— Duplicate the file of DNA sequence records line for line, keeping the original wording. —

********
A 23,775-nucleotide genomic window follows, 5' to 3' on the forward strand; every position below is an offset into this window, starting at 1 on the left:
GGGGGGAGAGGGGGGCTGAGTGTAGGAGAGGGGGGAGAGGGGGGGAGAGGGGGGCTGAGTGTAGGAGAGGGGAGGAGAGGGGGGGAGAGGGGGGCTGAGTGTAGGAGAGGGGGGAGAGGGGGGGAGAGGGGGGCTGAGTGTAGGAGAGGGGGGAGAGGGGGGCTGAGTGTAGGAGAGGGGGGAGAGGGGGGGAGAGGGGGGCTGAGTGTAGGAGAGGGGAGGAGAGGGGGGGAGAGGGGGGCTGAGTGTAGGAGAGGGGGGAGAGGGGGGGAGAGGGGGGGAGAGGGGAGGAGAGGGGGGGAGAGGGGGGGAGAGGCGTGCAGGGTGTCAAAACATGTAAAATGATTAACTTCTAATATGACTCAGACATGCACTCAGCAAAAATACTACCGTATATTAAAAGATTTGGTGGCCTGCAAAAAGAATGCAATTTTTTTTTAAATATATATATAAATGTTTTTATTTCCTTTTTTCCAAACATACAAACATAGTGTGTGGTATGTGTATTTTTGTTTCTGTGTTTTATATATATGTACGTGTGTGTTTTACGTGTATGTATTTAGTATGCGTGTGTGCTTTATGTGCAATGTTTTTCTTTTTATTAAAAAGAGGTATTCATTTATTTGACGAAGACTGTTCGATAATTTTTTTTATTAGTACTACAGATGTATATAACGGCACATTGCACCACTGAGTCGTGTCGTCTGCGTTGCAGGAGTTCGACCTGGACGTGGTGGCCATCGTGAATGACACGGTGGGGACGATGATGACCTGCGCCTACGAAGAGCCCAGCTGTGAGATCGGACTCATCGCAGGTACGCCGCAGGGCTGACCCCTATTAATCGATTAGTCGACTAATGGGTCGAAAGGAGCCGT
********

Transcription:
A 23,775-nucleotide genomic window follows, 5' to 3' on the forward strand; every position below is an offset into this window, starting at 1 on the left:
GGGGGGAGAGGGGGGCTGAGTGTAGGAGAGGGGGGAGAGGGGGGGAGAGGGGGGCTGAGTGTAGGAGAGGGGAGGAGAGGGGGGGAGAGGGGGGCTGAGTGTAGGAGAGGGGGGAGAGGGGGGGAGAGGGGGGCTGAGTGTAGGAGAGGGGGGAGAGGGGGGCTGAGTGTAGGAGAGGGGGGAGAGGGGGGGAGAGGGGGGCTGAGTGTAGGAGAGGGGAGGAGAGGGGGGGAGAGGGGGGCTGAGTGTAGGAGAGGGGGGAGAGGGGGGGAGAGGGGGGGAGAGGGGAGGAGAGGGGGGGAGAGGGGGGGAGAGGCGTGCAGGGTGTCAAAACATGTAAAATGATTAACTTCTAATATGACTCAGACATGCACTCAGCAAAAATACTACCGTATATTAAAAGATTTGGTGGCCTGCAAAAAGAATGCAATTTTTTTTTAAATATATATATAAATGTTTTTATTTCCTTTTTTCCAAACATACAAACATAGTGTGTGGTATGTGTATTTTTGTTTCTGTGTTTTATATATATGTACGTGTGTGTTTTACGTGTATGTATTTAGTATGCGTGTGTGCTTTATGTGCAATGTTTTTCTTTTTATTAAAAAGAGGTATTCATTTATTTGACGAAGACTGTTCGATAATTTTTTTTATTAGTACTACAGATGTATATAACGGCACATTGCACCACTGAGTCGTGTCGTCTGCGTTGCAGGAGTTCGACCTGGACGTGGTGGCCATCGTGAATGACACGGTGGGGACGATGATGACCTGCGCCTACGAAGAGCCCAGCTGTGAGATCGGACTCATCGCAGGTACGCCGCAGGGCTGACCCCTATTAATCGATTAGTCGACTAATGGGTCGAAAGGAGCCGT